In this blog series we are speaking to founders of startups to find out how coronavirus has effected their business, how they have adapted, and any tips they have to help others cope with these challenges. If you are struggling to adapt or looking for some advice, make sure to have a read of our interviews.
How has coronavirus impacted your business?
Luckily for us the impact has been mainly positive. We work as a globally dispersed team in normal times, so operations have not been disrupted. We saw a slight uptick in churn as smaller clients reacted quickly to slash costs, but our sales cycle for larger clients has been accelerated: people working from home have more time to take sales calls!
Have you had to pivot your business and if so how?
The core need – helping ecommerce companies get a complete view of the customer lifecycle – is more pressing than ever, as every retailer switches their focus to online sales. So there’s no need to pivot, but we have scaled back hiring plans as we push for breakeven later this year.
Have you been engaged in a fundraise during this time?
Yes – our fundraising strategy had been to raise little and often as our recurring revenue and valuation increased, and with hindsight that was always at risk to a big change in investor sentiment. We closed the latest round this week.
How has this been impacted and are you adjusting your plans?
Unfortunately we saw a number of new investors pull out of the process in March. The reasons given were a combination of wanting to keep cash for funding calls from their portfolio, a reluctance to sell their public equities at a big discount to fund our company and a general uncertainty about startup survival in the downturn. We’re very grateful for a few of our current angels who actually offered to double down and invest more than initially planned.
So we’ve closed a smaller amount than we’d planned, but we can adjust our burn rate to compensate for that – and carry on fundraising later in 2020.
What message would you have for investors?
Now’s the time to back startups! Huge global disruption will lead to acceleration of long-term trends such as the shift to online sales and marketing, and the automation of knowledge-intensive processes. Startups with a quick route to profitability and a robust business model will grow faster than before.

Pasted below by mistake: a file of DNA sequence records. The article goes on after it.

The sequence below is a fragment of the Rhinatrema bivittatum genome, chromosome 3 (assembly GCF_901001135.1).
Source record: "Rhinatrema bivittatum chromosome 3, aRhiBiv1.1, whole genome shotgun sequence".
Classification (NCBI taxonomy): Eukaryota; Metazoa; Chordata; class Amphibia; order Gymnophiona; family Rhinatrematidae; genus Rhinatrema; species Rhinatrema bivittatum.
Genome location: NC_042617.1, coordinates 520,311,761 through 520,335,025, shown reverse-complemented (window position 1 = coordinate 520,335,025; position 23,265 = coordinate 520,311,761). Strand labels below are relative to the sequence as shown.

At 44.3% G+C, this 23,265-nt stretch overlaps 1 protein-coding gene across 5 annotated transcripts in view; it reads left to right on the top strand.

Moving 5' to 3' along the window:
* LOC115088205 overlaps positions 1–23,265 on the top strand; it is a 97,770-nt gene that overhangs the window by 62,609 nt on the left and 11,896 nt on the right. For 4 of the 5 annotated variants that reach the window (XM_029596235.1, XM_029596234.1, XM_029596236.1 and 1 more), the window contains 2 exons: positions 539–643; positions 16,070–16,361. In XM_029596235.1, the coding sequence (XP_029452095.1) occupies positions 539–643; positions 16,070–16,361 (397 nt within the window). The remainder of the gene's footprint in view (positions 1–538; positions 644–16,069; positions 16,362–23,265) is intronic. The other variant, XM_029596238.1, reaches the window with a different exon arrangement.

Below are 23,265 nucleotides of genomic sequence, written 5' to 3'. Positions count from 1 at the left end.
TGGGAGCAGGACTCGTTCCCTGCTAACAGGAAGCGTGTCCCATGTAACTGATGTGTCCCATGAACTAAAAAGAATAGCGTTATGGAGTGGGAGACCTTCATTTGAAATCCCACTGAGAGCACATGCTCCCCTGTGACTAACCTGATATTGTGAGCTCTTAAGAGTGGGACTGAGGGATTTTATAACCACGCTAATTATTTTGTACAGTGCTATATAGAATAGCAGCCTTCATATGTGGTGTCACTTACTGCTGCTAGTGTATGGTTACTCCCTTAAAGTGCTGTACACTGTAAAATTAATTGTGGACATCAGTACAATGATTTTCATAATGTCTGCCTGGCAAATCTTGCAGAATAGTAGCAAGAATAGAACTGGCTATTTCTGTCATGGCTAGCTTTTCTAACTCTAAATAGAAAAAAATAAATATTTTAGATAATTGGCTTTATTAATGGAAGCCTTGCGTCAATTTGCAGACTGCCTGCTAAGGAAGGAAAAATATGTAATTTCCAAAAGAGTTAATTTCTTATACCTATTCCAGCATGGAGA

How are you coping with lockdown? What is your strategy?
Most of the team work from home normally, so there hasn’t been major disruption. We’ve been turning the video on more often for internal calls – it’s just nice to see another human sometimes – and been buoyed by some funny memes on our #random Slack channel. I’ve also encouraged the team to get outside and take exercise where they can. Sitting in front of a laptop all day is not good for anyone, and we all need to stay fit and healthy in mind and body.
Is there anything your business is doing to help in your community or with the wider crisis?
We’ve been involved in a cross-agency initiative to help retailers that need to switch to online trading fast to survive. I truly believe local small businesses are the foundation of our liberal democracy, and they all need a way to keep trading and keep afloat during the lockdown. We’ve been giving free advice on tactics for trading in the crisis, and extended free trials of Littledata’s software to assist with measuring their website performance.
What do you think about the measures that have been introduced by the Chancellor?
The job protection scheme to pay for furloughed staff, and parity for the self-employed with small businesses, is the most helpful measure. I do worry about the bureaucracy of claiming back the money from HMRC – and whether launching a new IT system for HMRC to make the payments is possible within a month – but it is a bold and inclusive initiative.
Unfortunately the offer for government backed loans to SMEs is less useful. This is channeled through high street bank lenders, who still apply deeply risk-averse lending criteria – and are asking for personal guarantees from directors, even when the government is underwriting 80% of the risk. Last time I tried to tap bank funding the loan assessor didn’t even understand the economics of a SaaS business, so I won’t be wasting time on applying for now.
What else do you think the Government should do?
I am a libertarian, and I believe people’s liberty to move, socialise and shop should only be restricted in extreme circumstances. I see the UK government had no choice but to restrict movement but before this lockdown is extended again I’d like to see an open debate on weighing the massive costs to national health and wealth of restricting everyone against the assistance to the small percent of people getting hospitalised from this virus.
What advice would you give to other startups at this time?
Persevere and adapt where necessary. Startups thrive on disruption, and economic shocks like this bring huge disruption which smaller, nimble companies can exploit. Funding will be difficult in the short term, so get creative on ways to fund your growth: prepayments from customers, loans from friends and family or cutting costs.
For software companies, the main problems in many sectors have been the war for talent (and huge salary inflation for developers) and rising customer acquisition costs. Hiring and marketing should get a lot easier as big companies scale back, as long as you’re still around to take advantage.
For more tips on dealing with the impacts of coronavirus, visit our Startup Survival Guide.